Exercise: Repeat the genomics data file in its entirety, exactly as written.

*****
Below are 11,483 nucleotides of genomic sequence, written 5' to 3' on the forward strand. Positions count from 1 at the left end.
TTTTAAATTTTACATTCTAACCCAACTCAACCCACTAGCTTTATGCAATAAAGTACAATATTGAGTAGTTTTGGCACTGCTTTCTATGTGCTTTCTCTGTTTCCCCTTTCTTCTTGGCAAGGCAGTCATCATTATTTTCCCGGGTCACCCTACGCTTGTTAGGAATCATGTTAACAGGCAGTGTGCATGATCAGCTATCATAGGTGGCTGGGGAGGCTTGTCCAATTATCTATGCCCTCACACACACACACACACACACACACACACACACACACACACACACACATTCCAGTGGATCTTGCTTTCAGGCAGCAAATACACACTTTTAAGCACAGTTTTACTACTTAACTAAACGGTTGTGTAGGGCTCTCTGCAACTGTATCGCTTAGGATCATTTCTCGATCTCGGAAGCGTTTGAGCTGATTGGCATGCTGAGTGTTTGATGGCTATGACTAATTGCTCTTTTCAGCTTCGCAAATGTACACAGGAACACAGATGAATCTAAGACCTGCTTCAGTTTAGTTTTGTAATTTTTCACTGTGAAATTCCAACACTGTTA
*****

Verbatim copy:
Below are 11,483 nucleotides of genomic sequence, written 5' to 3' on the forward strand. Positions count from 1 at the left end.
TTTTAAATTTTACATTCTAACCCAACTCAACCCACTAGCTTTATGCAATAAAGTACAATATTGAGTAGTTTTGGCACTGCTTTCTATGTGCTTTCTCTGTTTCCCCTTTCTTCTTGGCAAGGCAGTCATCATTATTTTCCCGGGTCACCCTACGCTTGTTAGGAATCATGTTAACAGGCAGTGTGCATGATCAGCTATCATAGGTGGCTGGGGAGGCTTGTCCAATTATCTATGCCCTCACACACACACACACACACACACACACACACACACACACACACACACATTCCAGTGGATCTTGCTTTCAGGCAGCAAATACACACTTTTAAGCACAGTTTTACTACTTAACTAAACGGTTGTGTAGGGCTCTCTGCAACTGTATCGCTTAGGATCATTTCTCGATCTCGGAAGCGTTTGAGCTGATTGGCATGCTGAGTGTTTGATGGCTATGACTAATTGCTCTTTTCAGCTTCGCAAATGTACACAGGAACACAGATGAATCTAAGACCTGCTTCAGTTTAGTTTTGTAATTTTTCACTGTGAAATTCCAACACTGTTA